How can we guarantee plant availability despite social distancing restrictions and the threat of curfews? This is the question the entire industry is asking.
The fact is: Even with minimum internal staffing levels, plants can operate safely. The number of employees required onsite at any one time depends, of course, on the size and complexity of the plant. Even with fully-automated plants, experts must be physically present to detect potential process deviations and take countermeasures at an early stage. In the event of an alarm, they must intervene immediately. Safety controllers can return plants to a safe condition in emergencies, but employees are needed if consequential risks and production losses are to be avoided. They can also help ensure a prompt restart.
Service Level Without Restrictions
But what happens if the plant operator relies on external help? They might need support or spare parts. This depends on the agreement with the service provider. Many industrial companies operate critical infrastructure. That means that in the event of a failure, not only do financial problems arise, but also considerable disruption to public safety. Safety service providers must therefore also support a safe operation in times of crisis. This includes procuring spare parts and using appropriate service and support measures to eliminate malfunctions or unplanned downtimes within a predetermined time frame.
From Service to FAT: On-Site and Remote Support Are Equally Important
Every HIMA service engineer, to give an example, is equipped with protective equipment that complies with the recommendations of local authorities. Quarantine measures must be observed, especially when working in risk areas. But if a company grants service providers access to the plant premises, the service is still possible. The service team will weigh up what work is necessary and where remote support – in the form of remote monitoring and maintenance – can be used.
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Remote solutions are also important for factory acceptance tests (FAT). However, to perform remote FAT, it is not enough to establish a simple video connection. The data transmission must comply with the necessary cybersecurity standards, and documentation must also be adapted. The requirements are high and not every service provider is able to do this. HIMA has developed a solution for functional and IT-safe remote FATs – in cooperation with genua.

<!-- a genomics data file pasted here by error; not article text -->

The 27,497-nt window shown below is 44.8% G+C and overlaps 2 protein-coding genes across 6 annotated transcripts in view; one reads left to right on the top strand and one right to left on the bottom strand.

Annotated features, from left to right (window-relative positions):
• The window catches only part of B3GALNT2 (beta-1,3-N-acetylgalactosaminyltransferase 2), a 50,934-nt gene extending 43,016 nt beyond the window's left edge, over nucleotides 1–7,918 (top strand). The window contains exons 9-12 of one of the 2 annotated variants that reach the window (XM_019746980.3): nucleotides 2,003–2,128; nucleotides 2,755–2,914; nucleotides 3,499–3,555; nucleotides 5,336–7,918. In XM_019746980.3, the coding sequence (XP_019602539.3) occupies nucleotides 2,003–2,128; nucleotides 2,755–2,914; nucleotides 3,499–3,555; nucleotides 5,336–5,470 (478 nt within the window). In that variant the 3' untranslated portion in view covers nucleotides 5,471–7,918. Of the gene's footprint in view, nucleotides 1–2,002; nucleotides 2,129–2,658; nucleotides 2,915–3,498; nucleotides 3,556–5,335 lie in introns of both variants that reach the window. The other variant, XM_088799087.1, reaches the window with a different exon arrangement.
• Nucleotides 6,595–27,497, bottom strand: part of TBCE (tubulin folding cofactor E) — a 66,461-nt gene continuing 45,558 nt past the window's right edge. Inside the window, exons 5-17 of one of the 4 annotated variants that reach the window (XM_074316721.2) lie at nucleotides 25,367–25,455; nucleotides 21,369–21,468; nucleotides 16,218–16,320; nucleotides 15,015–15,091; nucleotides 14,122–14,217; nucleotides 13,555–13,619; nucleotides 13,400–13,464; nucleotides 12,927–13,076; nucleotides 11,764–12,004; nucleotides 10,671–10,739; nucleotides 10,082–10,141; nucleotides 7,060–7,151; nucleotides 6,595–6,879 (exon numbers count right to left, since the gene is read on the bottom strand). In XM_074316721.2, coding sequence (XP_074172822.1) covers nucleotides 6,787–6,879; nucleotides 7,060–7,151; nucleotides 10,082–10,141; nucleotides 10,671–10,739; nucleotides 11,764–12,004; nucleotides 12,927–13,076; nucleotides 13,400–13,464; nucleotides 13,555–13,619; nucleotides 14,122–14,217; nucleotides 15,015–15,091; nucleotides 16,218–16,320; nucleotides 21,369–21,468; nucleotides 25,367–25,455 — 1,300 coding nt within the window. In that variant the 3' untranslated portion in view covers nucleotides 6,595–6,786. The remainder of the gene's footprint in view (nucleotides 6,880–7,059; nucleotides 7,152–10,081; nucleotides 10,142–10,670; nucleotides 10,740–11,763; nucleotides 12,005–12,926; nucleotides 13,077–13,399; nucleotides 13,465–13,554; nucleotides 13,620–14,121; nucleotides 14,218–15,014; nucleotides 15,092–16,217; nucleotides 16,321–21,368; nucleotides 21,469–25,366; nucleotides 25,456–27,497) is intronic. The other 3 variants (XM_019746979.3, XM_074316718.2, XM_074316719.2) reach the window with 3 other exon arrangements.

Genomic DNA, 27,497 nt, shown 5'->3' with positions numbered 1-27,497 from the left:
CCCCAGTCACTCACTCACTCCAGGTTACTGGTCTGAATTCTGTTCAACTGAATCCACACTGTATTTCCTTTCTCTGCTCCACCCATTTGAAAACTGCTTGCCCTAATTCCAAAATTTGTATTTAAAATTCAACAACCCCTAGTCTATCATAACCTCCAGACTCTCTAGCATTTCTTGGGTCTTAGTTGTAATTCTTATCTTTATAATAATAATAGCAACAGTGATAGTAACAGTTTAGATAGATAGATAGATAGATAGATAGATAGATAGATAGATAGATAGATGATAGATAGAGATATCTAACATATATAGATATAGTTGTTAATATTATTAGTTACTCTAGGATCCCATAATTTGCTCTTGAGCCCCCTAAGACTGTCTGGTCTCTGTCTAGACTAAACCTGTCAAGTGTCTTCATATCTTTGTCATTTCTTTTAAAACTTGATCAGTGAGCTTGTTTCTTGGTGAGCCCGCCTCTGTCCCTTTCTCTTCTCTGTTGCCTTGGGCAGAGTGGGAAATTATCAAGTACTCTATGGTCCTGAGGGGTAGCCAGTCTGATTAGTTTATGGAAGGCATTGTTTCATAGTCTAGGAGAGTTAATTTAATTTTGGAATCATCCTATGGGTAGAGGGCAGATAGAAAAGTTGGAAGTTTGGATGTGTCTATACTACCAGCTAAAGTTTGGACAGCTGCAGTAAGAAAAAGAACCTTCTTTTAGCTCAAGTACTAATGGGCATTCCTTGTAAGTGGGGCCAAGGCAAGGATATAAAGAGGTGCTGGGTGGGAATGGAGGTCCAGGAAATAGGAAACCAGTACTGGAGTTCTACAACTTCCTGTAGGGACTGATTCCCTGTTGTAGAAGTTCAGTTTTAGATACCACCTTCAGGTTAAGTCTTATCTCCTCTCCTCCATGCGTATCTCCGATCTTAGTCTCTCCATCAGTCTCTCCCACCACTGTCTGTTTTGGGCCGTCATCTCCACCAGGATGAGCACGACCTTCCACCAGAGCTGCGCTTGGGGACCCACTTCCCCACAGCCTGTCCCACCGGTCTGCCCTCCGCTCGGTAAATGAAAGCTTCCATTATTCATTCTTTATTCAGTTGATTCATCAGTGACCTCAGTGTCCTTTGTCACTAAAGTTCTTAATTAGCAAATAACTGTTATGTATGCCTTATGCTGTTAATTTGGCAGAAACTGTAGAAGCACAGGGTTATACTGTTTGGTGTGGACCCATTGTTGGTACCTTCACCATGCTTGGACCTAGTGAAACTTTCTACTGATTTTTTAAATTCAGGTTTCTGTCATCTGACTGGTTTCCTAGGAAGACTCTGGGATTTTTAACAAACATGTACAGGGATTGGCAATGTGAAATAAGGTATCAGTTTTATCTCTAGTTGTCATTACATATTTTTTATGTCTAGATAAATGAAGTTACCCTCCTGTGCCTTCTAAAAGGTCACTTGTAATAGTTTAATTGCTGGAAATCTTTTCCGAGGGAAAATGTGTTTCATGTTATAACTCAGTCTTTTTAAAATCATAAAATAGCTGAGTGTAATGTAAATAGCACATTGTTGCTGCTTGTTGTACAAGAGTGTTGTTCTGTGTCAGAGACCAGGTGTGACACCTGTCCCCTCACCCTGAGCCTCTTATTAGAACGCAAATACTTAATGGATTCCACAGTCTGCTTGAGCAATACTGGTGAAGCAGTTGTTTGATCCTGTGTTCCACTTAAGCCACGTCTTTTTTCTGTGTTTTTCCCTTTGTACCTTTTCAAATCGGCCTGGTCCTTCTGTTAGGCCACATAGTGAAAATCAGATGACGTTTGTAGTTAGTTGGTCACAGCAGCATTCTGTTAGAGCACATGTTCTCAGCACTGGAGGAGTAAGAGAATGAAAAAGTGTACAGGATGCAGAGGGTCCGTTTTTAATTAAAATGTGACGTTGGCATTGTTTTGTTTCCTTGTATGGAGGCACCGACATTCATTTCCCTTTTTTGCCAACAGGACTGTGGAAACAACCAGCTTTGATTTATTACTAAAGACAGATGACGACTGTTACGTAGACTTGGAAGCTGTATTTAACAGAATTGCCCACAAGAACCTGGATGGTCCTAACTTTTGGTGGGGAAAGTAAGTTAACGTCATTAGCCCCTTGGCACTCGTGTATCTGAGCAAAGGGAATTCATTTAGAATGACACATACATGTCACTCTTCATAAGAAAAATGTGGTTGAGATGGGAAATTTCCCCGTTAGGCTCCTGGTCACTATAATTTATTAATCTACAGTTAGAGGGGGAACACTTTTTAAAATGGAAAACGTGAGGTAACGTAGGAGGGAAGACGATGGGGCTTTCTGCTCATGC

Carefully Replan What Can Be Replanned
Many companies have long since adapted to the current situation, rescheduling downtime and plant start-ups. This can quickly result in a maintenance backlog. In order to avoid this, plant operators should still carry out upcoming modernization and maintenance measures where possible.
Besides, it is not always possible to reschedule everything – even if it is to comply with standards for a safe operation. This means that recurring tests, such as proof tests, often cannot be postponed.
In these cases, the safety provider can provide their usual support: from installation and commissioning to preventive maintenance and troubleshooting
Setting Course for the Future
Of course, companies are not only concerned about the safety and security of a plant but also whether it can remain productive. Some might have to contend with declining orders by reducing employees’ hours and pay. The situation cannot be sugar-coated. However, recently acquired capacity can still be used to help prepare for the future. One example is modernizing safety equipment for greater automation and secure remote access. With these technological capabilities, it will be easier to guarantee plant availability – even in times of crisis.